Epidemiological findings indicate that schizophrenia is a widespread disorder that occurs in several societies across different countries. A meta-analysis by McGrath et al. (2008) estimated a median incidence rate of 15.2 per 100,000/year. The distribution of incidence differs between 1) males and females, with a male to female index ratio of 1.4, 2) migrants and native-born individuals, with a migrant to native-born index ratio of 4.6, and 3) urban setting and rural-urban settings, with an estimated median rate of 19 vs. 13.3 per 100,000/year. Economic status does not seem to affect incidence estimates. As far as prevalence rates are concerned, the estimated median point prevalence and life time morbid risk are respectively 4.6 and 7.2 per 1,000 individuals. The distribution of prevalence does not show any significant difference between males and females, or between rural, urban or mixed contexts. Prevalence has instead been found to be affected by ethnicity, with a migrants to native-born ratio of 1.8, and by socio-economic status, with developed country median estimates of 3.3 per 1,000 versus less-developed country median estimates of 2.6 per 1,000. The onset of schizophrenia is generally in late adolescence and early adulthood, with differences between genders. Men typically develop the disease between the ages of 18 and 25, while women show a later onset placed between the ages of 25 and 35. Women also show a

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two-peak distribution of onset, with a first two-peak after the menarche and a second (lower) two-peak after the 40s (Ochoa et al., 2012).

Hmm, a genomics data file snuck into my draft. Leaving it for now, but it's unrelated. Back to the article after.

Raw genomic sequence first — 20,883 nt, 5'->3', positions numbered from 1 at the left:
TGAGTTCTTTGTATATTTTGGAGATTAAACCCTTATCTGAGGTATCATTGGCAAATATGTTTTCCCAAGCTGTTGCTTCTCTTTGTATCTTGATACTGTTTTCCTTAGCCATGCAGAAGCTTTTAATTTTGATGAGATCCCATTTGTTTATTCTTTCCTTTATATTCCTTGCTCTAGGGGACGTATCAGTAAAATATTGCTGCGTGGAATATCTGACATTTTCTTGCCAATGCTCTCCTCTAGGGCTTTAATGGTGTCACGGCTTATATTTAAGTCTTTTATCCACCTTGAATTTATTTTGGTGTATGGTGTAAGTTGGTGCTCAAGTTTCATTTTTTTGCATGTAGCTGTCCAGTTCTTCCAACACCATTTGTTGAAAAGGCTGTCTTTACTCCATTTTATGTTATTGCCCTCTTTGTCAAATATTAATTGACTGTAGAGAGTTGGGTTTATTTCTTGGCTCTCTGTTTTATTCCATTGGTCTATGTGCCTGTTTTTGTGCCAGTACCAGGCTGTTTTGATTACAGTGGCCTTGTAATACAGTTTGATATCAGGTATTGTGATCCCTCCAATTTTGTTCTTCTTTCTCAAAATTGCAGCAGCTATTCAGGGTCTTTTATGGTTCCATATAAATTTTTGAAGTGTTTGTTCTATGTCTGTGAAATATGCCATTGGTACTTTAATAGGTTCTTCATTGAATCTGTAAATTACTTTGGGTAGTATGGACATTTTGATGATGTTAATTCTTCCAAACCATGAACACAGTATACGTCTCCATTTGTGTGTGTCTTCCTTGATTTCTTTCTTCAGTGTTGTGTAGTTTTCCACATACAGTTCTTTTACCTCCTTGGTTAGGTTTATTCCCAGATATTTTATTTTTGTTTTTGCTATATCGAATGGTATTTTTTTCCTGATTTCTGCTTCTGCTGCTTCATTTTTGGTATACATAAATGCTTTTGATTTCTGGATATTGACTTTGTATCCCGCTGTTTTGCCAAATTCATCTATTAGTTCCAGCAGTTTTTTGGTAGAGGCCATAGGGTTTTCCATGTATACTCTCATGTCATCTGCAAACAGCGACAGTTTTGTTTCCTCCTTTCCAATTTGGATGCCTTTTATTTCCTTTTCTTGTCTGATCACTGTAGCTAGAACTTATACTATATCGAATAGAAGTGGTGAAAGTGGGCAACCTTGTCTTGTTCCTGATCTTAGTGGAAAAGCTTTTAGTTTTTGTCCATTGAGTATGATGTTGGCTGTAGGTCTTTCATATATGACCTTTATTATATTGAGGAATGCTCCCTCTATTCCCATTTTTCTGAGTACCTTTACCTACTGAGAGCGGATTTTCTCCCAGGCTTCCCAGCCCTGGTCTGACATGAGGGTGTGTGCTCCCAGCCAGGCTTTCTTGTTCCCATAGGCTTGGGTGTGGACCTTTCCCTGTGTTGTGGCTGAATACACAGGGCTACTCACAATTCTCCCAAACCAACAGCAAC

The exact etiology of the disease is still unclear, but recent research suggests that a combination of genetic, neurobiological and environmental risk factors can contribute to the onset of the disorder. The role of genetic factors has been supported by twin and family studies that indicated a high rate of heritability in individuals who share a common genetic pool (e.g. Cannon et al., 1998; Sullivan et al., 2003). Chromosomal abnormalities have been reported in schizophrenia, however no studies have established a stable association between specific risk genes and the expression of the disorder. Environmental risk factors include both psychosocial and biological events (Tandon et al., 2008). Maternal exposure to virus and malnutrition during the antenatal period, as well as obstetric and perinatal complications have been reported among the biological events associated with schizophrenia (Maki et al. 2005); an association between paternal age at conception and an increased risk of schizophrenia has also been found (Whol & Gorwood, 2007). Psychosocial risk factors include childhood trauma, parental separation or death, urbanicity during childhood, cannabis use during adolescence and migration. However, the exact role of each of these factors and their association with schizophrenia remain unclear. Future directions point to identifying how genetic, neurobiological and psychosocial factors might interact in causing schizophrenia.

12.2 Language impairment in schizophrenia

From phonology to pragmatics and discourse, authors have described the poor performance of adults with schizophrenia in different aspects of language production and comprehension (Rieber and Vetter 1994; Stassen et al. 1995). The term ‘schizophasia’ (or ‘word salad’) has been coined to describe a range of language impairments in patients with schizophrenia such as the use of confused utterances, clanging, i.e. the association of words with similar sounds, and the creation of bizarre neologisms (Lecours and Vanier-Clément 1976). In particular, in a review of the literature Covington et al. (2005) reported that phonological aspects are generally preserved, and that patients with schizophrenia rarely exhibit deficits in producing speech sounds. The authors concluded that morphological impairments are also quite rare, and when present can result in the loss of the end part of the word, as in this example reported by Chaika (1990: 92): “I am being help with the food and the medicate...” .